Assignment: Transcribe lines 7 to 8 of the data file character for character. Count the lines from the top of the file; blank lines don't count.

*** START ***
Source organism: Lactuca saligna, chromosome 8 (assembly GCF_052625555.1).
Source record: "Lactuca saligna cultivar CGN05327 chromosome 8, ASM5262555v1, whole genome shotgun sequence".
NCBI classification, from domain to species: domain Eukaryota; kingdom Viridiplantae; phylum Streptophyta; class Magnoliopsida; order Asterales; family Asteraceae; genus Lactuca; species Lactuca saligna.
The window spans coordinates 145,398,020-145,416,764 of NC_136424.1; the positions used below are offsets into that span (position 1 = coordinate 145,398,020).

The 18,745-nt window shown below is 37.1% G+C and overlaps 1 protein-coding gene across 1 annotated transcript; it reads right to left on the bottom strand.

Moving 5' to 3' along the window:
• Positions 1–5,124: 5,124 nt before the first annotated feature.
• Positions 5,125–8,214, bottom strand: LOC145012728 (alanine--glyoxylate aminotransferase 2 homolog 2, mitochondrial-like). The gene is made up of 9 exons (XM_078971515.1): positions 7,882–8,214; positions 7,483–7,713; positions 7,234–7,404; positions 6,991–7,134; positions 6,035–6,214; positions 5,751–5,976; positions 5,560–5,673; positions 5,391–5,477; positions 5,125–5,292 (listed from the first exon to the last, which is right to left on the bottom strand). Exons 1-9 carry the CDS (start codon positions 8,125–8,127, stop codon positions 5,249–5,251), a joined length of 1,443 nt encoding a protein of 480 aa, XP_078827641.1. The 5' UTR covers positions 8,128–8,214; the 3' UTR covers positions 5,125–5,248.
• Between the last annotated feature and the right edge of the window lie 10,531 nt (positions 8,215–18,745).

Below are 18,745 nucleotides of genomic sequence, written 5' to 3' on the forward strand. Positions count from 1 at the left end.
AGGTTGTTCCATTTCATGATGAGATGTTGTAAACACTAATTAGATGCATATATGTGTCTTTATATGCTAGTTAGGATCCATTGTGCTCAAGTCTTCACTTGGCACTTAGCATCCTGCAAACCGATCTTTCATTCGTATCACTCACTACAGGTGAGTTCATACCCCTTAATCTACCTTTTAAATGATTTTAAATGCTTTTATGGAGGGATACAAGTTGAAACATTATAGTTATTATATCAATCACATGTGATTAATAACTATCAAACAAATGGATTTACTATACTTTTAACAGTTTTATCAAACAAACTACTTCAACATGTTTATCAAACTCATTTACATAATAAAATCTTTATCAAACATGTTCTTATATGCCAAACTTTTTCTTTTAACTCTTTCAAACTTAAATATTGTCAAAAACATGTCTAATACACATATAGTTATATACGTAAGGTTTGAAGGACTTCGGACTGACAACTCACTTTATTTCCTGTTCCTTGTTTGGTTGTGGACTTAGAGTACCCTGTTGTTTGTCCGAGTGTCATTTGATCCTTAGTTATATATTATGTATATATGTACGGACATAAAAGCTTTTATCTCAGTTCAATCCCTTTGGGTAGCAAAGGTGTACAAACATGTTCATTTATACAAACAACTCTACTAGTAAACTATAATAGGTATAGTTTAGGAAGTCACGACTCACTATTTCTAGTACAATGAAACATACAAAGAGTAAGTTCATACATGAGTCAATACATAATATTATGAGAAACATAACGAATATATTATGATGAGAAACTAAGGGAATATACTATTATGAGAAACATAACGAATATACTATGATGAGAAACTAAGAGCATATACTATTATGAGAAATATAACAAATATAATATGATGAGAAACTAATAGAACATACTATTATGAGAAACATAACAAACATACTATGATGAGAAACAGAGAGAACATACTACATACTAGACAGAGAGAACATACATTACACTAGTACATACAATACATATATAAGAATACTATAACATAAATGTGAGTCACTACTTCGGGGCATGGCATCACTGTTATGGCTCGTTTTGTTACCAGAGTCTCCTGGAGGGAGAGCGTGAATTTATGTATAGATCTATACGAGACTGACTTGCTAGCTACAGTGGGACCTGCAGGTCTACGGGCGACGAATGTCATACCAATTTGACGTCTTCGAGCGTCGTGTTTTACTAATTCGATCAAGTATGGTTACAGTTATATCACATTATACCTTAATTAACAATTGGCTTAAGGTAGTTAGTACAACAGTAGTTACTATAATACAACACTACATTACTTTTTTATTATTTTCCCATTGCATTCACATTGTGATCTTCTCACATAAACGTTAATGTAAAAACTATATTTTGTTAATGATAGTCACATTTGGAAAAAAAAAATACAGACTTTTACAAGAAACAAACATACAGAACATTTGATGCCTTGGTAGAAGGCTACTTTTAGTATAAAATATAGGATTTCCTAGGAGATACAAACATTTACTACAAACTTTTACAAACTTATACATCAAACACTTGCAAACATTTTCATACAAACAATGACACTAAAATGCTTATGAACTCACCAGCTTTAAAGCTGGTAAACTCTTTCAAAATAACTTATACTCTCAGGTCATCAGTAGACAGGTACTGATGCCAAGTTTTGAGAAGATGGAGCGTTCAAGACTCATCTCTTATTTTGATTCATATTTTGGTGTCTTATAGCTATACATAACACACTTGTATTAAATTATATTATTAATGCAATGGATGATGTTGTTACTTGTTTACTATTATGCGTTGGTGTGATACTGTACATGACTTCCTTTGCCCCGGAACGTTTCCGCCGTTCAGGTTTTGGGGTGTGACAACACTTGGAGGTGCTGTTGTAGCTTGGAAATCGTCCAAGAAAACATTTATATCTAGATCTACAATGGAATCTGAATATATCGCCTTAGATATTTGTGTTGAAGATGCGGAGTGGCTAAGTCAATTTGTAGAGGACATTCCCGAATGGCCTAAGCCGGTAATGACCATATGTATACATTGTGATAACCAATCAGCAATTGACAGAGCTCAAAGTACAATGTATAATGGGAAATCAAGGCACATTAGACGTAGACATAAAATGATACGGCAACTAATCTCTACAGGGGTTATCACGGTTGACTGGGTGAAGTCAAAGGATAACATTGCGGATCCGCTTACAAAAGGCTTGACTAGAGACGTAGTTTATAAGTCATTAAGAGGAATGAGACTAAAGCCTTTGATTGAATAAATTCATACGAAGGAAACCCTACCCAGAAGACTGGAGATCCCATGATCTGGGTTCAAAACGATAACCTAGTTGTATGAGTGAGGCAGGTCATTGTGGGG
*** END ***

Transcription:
• Positions 1–5,124: 5,124 nt before the first annotated feature.
• Positions 5,125–8,214, bottom strand: LOC145012728 (alanine--glyoxylate aminotransferase 2 homolog 2, mitochondrial-like). The gene is made up of 9 exons (XM_078971515.1): positions 7,882–8,214; positions 7,483–7,713; positions 7,234–7,404; positions 6,991–7,134; positions 6,035–6,214; positions 5,751–5,976; positions 5,560–5,673; positions 5,391–5,477; positions 5,125–5,292 (listed from the first exon to the last, which is right to left on the bottom strand). Exons 1-9 carry the CDS (start codon positions 8,125–8,127, stop codon positions 5,249–5,251), a joined length of 1,443 nt encoding a protein of 480 aa, XP_078827641.1. The 5' UTR covers positions 8,128–8,214; the 3' UTR covers positions 5,125–5,248.